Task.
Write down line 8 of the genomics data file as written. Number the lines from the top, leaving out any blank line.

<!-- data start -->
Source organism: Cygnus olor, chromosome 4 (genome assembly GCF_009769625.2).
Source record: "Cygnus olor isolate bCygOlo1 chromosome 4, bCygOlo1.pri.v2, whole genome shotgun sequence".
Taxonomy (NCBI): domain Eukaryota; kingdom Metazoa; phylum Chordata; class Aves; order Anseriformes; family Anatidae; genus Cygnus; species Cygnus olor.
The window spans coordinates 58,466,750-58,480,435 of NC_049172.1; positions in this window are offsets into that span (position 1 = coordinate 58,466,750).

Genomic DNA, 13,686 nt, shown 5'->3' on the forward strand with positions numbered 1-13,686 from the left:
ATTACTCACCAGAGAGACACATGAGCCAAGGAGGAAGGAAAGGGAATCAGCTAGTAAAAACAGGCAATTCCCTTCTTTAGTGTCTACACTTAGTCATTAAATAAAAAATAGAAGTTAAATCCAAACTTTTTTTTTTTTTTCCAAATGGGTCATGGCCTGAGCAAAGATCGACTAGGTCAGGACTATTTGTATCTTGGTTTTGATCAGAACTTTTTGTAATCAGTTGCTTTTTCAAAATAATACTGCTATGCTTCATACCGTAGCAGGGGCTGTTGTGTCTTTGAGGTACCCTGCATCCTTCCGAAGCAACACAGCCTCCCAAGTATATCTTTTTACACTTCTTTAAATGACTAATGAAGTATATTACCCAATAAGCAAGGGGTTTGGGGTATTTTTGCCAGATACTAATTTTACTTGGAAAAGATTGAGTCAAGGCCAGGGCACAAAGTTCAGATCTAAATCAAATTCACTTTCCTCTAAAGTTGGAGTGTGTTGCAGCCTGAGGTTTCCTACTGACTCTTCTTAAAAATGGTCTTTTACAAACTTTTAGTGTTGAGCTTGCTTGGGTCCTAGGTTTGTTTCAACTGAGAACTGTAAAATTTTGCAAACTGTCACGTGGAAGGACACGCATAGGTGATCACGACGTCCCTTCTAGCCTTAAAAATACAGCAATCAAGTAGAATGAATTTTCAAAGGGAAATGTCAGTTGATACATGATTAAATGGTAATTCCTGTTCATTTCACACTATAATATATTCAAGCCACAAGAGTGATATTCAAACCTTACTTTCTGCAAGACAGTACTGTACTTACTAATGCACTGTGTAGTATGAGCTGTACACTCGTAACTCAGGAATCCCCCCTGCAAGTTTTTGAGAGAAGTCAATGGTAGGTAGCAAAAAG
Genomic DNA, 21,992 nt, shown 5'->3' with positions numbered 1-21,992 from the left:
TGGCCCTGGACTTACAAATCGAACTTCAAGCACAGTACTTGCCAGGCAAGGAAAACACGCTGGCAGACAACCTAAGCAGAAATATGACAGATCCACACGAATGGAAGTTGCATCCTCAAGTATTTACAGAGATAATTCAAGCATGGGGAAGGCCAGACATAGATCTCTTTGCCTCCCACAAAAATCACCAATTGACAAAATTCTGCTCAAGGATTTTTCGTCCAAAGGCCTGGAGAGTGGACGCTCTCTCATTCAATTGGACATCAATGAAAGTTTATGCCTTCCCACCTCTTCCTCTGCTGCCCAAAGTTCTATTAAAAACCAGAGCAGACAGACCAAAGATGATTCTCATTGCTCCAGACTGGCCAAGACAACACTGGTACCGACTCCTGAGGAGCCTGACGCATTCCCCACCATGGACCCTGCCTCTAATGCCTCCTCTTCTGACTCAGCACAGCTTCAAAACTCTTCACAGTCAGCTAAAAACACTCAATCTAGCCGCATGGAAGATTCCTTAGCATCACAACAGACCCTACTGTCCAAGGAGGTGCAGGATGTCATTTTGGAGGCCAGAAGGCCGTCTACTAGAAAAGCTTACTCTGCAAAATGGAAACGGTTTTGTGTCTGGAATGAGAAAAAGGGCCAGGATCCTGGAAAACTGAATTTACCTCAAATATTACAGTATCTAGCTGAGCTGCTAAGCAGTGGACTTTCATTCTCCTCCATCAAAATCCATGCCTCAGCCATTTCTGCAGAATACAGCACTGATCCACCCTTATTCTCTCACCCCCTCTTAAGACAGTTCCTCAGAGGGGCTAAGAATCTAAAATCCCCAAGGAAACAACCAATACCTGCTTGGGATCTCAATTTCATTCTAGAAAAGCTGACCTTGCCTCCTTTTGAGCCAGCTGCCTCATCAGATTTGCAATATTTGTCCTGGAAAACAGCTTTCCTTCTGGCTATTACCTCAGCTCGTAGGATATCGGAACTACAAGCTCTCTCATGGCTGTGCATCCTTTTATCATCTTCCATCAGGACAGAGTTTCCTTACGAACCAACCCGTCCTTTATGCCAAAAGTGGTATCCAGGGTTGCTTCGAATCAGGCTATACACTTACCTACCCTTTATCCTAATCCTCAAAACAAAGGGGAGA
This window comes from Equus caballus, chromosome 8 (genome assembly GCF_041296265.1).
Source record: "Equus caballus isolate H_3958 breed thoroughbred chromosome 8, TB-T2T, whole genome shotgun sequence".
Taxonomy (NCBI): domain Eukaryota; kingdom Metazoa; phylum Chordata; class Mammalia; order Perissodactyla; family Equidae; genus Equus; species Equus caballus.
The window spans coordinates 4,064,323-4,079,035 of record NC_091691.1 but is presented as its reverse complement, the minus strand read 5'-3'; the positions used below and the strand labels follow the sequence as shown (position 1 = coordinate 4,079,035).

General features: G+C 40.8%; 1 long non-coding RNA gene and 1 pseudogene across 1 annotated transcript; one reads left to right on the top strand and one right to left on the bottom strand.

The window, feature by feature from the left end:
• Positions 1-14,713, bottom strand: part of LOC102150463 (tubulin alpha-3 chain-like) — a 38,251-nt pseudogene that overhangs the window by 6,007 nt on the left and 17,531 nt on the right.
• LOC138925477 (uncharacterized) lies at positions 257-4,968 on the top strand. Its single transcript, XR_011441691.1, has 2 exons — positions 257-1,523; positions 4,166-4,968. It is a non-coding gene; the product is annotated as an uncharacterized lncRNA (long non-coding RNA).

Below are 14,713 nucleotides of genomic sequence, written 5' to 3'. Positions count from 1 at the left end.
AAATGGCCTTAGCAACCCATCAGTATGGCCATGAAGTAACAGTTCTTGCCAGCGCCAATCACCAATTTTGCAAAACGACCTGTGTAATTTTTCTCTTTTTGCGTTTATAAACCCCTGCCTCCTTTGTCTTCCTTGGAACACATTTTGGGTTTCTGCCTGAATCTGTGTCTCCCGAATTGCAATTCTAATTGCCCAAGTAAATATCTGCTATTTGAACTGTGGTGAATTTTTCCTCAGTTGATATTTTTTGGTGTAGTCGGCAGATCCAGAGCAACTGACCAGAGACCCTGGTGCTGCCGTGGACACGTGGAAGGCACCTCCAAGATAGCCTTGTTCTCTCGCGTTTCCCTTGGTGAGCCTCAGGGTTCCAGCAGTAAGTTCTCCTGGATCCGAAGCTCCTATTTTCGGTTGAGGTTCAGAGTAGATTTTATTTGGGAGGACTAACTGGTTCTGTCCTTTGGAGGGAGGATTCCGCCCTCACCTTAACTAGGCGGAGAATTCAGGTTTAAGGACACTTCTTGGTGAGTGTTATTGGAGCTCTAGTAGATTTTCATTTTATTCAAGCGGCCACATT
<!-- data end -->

TGGCCCTGGACTTACAAATCGAACTTCAAGCACAGTACTTGCCAGGCAAGGAAAACACGCTGGCAGACAACCTAAGCAGAAATATGACAGATCCACACGAATGGAAGTTGCATCCTCAAGTATTTACAGAGATAATTCAAGCATGGGGAAGGCCAGACATAGATCTCTTTGCCTCCCACAAAAATCACCAATTGACAAAATTCTGCTCAAGGATTTTTCGTCCAAAGGCCTGGAGAGTGGACGCTCTCTCATTCAATTGGACATCAATGAAAGTTTATGCCTTCCCACCTCTTCCTCTGCTGCCCAAAGTTCTATTAAAAACCAGAGCAGACAGACCAAAGATGATTCTCATTGCTCCAGACTGGCCAAGACAACACTGGTACCGACTCCTGAGGAGCCTGACGCATTCCCCACCATGGACCCTGCCTCTAATGCCTCCTCTTCTGACTCAGCACAGCTTCAAAACTCTTCACAGTCAGCTAAAAACACTCAATCTAGCCGCATGGAAGATTCCTTAGCATCACAACAGACCCTACTGTCCAAGGAGGTGCAGGATGTCATTTTGGAGGCCAGAAGGCCGTCTACTAGAAAAGCTTACTCTGCAAAATGGAAACGGTTTTGTGTCTGGAATGAGAAAAAGGGCCAGGATCCTGGAAAACTGAATTTACCTCAAATATTACAGTATCTAGCTGAGCTGCTAAGCAGTGGACTTTCATTCTCCTCCATCAAAATCCATGCCTCAGCCATTTCTGCAGAATACAGCACTGATCCACCCTTATTCTCTCACCCCCTCTTAAGACAGTTCCTCAGAGGGGCTAAGAATCTAAAATCCCCAAGGAAACAACCAATACCTGCTTGGGATCTCAATTTCATTCTAGAAAAGCTGACCTTGCCTCCTTTTGAGCCAGCTGCCTCATCAGATTTGCAATATTTGTCCTGGAAAACAGCTTTCCTTCTGGCTATTACCTCAGCTCGTAGGATATCGGAACTACAAGCTCTCTCATGGCTGTGCATCCTTTTATCATCTTCCATCAGGACAGAGTTTCCTTACGAACCAACCCGTCCTTTATGCCAAAAGTGGTATCCAGGGTTGCTTCGAATCAGGCTATACACTTACCTACCCTTTATCCTAATCCTCAAAACAAAGGGGAGA